Uniformed Police Officer Record Dealers

In the 1960s, Long Beach was the home of Humphrey’s, Morey’s and other assorted downtown Long Beach record shops.  Generally, the goof stuff wasn’t there.

An early recipient of my college day funds (at a quarter a pop) was a Long Beach cop named W.W. Braden, who dealt out of print 45s to local teenagers out of his kitchen on 28th St. near Clark Ave.  Bill found out about Braden and told me, so every Saturday morning, Bill and I and a few other teens would arrive at his house and plow through boxes of 45s he’d sell for 25 cents apiece.  I got some great records this way.

Bill Soon found “Count Every Star” by the Ravens and I found “Eternally” by the Swallows on blue vinyl. I wanted Big Jay McNeeley on Federal, but Braden never had one.  I still have mine; Bill Soon sold his.

Bill Braden loved country music, so he kept these for himself, which was fine with us R&B and early rock and roll fans.

Many were the times I’d be visiting junk shops on Anaheim St. and environs and spot Braden’s black and white cop car near the back door, where, as Bill and I liked to joke, he’d be giving the clerks at song and dance about donating these records to “crippled orphan” homes in the area and he’d be walking out in full uniform, boxes on records tucked under each arm.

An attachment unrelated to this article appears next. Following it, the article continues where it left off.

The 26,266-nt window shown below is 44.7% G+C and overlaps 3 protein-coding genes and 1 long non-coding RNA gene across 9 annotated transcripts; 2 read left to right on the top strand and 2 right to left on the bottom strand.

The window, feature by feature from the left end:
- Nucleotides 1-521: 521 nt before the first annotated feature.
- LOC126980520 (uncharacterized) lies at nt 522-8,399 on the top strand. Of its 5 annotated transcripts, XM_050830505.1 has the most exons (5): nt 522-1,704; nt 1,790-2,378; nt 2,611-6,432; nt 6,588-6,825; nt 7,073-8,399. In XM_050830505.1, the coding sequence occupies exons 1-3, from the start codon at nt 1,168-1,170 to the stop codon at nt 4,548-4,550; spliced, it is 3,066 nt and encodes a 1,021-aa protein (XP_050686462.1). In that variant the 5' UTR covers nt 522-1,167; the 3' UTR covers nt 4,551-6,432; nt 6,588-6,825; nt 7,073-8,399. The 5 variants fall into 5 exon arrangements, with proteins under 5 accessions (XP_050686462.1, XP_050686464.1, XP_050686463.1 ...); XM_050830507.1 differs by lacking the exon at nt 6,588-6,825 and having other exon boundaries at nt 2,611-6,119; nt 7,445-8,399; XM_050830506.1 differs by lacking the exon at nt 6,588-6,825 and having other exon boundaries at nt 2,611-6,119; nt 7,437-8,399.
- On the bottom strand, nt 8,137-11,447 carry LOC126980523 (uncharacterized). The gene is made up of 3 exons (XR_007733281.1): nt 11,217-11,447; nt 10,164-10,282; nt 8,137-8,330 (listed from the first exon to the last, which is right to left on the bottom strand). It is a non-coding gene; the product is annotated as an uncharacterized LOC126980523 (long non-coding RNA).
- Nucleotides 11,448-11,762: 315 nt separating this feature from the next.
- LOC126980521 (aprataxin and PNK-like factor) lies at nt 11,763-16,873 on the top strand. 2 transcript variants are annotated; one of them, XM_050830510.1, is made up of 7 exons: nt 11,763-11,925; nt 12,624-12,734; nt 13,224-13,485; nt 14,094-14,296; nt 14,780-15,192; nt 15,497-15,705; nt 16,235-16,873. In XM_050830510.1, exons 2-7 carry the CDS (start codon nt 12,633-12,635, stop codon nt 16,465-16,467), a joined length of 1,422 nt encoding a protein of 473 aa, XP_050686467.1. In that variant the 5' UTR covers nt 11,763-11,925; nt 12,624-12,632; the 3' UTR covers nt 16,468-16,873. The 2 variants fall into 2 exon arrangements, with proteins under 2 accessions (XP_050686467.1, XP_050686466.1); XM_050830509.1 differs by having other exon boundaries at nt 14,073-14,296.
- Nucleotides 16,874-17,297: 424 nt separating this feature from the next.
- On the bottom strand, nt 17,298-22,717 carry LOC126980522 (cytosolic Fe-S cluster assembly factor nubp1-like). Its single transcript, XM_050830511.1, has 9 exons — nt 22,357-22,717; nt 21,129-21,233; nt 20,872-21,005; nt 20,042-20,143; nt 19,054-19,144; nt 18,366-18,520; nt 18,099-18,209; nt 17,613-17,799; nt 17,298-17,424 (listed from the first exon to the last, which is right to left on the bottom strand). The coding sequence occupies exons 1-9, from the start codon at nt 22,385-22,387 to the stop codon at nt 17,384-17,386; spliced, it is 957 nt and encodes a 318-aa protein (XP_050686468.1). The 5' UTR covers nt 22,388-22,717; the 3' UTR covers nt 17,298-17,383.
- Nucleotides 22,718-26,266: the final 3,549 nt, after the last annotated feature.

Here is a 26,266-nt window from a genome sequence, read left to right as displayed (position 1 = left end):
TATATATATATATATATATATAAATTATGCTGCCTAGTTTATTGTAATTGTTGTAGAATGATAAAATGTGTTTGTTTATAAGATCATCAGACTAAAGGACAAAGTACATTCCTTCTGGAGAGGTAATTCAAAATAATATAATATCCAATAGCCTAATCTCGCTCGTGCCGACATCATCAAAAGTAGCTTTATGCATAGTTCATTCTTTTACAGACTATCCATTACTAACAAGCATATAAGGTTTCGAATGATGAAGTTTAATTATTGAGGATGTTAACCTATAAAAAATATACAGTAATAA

A retired Long Beach cop whom I met much later on well remembered Braden, whom they gave the nickname “the sheriff,” because he reminded them of how law was enforced before modern policing methods – and when I say modern, I mean 1960s modern.

LBPD officer W.W. Braden interrupts interrogation of suspect to take a call about a stash of 45 rpm records - just kidding. But who the heck knows? Braden is not pictured here, unless he's the one in cuffs.

Braden was last seen tending to a 45s shop at Stearns and Lakewood Blvd, after having divorced his wife and moving on.  I hear he died, but my collecting bug was just getting started.


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